### 5.4 The Overall Geometry of 3C 445

Given the likely high inclination of 3C 445 compared to the radio-jet axis, of the order  (Leahy et al., 1997; Eracleous & Halpern, 1998), it is plausible that we are viewing the central engine of 3C 445 at a relatively side-on orientation. The situation may be similar to that outlined in Figure 8. Thus we may be viewing through an equatorial disk-wind in 3C 445, on scales of approximately  cm from the central black hole. In this toy model for 3C 445, the soft X-ray emitting clouds may be lifted above the plane of the accretion disk and could be associated with the optical BLR emission, as discussed earlier. Any highly ionized gas that is present would also serve to Thomson scatter the primary absorbed X-ray continuum back into our line of sight, as is also observed in the Chandra spectrum.

The lower ionization absorbing gas viewed here may well be clumped, within a much higher ionization, but lower density medium, co-existing at a similar radius to the high ionization gas. If such high column density ( cm) but low ionization absorbing gas were located on much larger scales, e.g. with a parsec scale torus, it would be difficult to reconcile the high column density with the much lower absorbing column (of  cm), towards the soft X-ray line emitting gas, if the latter is coincident with sub-parsec BLR scales. Instead the much lower column density gas which absorbs the soft X-ray emission spectrum might instead be associated with gas on the scale of the host galaxy and would be consistent with the amount of reddening observed towards 3C 445 (Rudy & Tokunaga, 1982).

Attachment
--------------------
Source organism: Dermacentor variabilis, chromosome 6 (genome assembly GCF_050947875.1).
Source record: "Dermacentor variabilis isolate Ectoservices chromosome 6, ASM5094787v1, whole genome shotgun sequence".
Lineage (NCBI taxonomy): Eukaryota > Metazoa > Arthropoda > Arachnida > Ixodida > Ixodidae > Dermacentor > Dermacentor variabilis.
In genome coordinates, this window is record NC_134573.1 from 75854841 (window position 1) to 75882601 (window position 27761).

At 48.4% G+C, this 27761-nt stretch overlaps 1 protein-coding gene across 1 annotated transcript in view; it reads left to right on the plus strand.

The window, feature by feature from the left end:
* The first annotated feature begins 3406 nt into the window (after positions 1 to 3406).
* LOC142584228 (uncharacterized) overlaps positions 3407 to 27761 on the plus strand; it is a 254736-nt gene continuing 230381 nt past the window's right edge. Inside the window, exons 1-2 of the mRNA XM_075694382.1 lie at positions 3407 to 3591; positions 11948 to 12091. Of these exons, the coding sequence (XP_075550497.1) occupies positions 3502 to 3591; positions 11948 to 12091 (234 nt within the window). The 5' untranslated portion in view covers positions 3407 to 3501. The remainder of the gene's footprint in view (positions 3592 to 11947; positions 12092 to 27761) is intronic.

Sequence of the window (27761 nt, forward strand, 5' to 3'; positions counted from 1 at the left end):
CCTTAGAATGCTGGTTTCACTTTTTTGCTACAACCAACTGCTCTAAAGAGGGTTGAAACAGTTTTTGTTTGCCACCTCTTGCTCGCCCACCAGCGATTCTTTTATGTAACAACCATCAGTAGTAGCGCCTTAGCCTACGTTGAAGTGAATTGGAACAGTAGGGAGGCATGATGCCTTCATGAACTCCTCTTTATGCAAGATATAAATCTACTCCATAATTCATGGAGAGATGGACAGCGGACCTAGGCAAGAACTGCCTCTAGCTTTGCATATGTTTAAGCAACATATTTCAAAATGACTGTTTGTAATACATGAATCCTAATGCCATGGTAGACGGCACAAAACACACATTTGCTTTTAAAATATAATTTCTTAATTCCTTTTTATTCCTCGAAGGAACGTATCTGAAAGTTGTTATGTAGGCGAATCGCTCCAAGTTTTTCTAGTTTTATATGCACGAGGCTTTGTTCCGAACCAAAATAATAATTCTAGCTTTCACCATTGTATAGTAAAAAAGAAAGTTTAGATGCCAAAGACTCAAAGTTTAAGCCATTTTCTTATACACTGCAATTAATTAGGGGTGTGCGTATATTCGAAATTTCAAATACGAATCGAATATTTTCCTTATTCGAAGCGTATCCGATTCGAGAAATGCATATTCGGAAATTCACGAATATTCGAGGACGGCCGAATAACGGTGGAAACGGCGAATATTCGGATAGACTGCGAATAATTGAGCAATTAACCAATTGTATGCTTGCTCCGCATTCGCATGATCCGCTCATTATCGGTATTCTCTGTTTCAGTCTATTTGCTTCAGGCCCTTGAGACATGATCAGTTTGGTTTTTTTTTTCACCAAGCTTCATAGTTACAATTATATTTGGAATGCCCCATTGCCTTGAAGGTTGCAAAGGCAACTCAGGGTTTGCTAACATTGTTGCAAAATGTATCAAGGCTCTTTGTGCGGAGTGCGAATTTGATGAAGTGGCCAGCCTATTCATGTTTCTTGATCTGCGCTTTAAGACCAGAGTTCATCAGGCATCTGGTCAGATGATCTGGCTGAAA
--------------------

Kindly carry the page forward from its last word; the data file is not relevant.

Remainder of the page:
Finally if the high column absorbing medium is clumped, it might be possible to observe short-timescale variability, due to the passage of clouds along our line of sight. For instance such aborption variability is observed along the line of sight to some Seyfert galaxies, the most notable example being the intermediate type Seyfert, NGC 1365 (Risaliti et al., 2009; Maiolino et al., 2010). However no such column density variations have been apparent so far towards 3C 445, either on short timescales within the 200 ks Chandra observations, or on longer timescales, as the total column density is also consistent with previous observations, e.g. with XMM-Newton (Sambruna et al. 2007; Grandi et al. 2007). However this may simply be explained if the number of absorbing clouds is large, which would average out any variations.

## 6 Conclusions

We have reported upon a deep 200 ks Chandra LETG spectrum of the absorbed BLRG, 3C 445, which displays a complex X-ray spectrum. The high resolution Chandra spectrum revealed a wealth of soft X-ray emission lines from a photoionized plasma, primarily from the He and H-like transitions of O, Ne, Mg and Si. The O vii and O viii lines are resolved, with a typical FWHM width of  km s, while the ratio of forbidden to intercombination emission in the He-like triplets indicate a high electron density, of  cm (Porquet & Dubau, 2000). Thus the X-ray lines appear to be consistent with an origin in the optical BLR in 3C 445, located on sub-parsec scales.

The Chandra spectrum of 3C 445 is also highly absorbed and can be modeled by either partially covering or by partially ionized absorbing gas. The high column density gas may be associated with an equatorial accretion disk wind in 3C 445, observed at high inclinations with respect to the radio jet axis. Future high resolution observations of 3C 445, with calorimeter resolution in the iron K band, e.g. with Astro-H, will potentially resolve a host of absorption lines associated with the high column density absorber, enabling us to probe the kinematics of any outflowing wind to a high level of accuracy.

This research has made use of data obtained from the High Energy Astrophysics Science Archive Research Center (HEASARC), provided by NASA’s Goddard Space Flight Center. R.M.S. acknowledges support from NASA through the Suzaku and Chandra programs. We would also like to thank Tahir Yaqoob for assistance with the Chandra data analysis.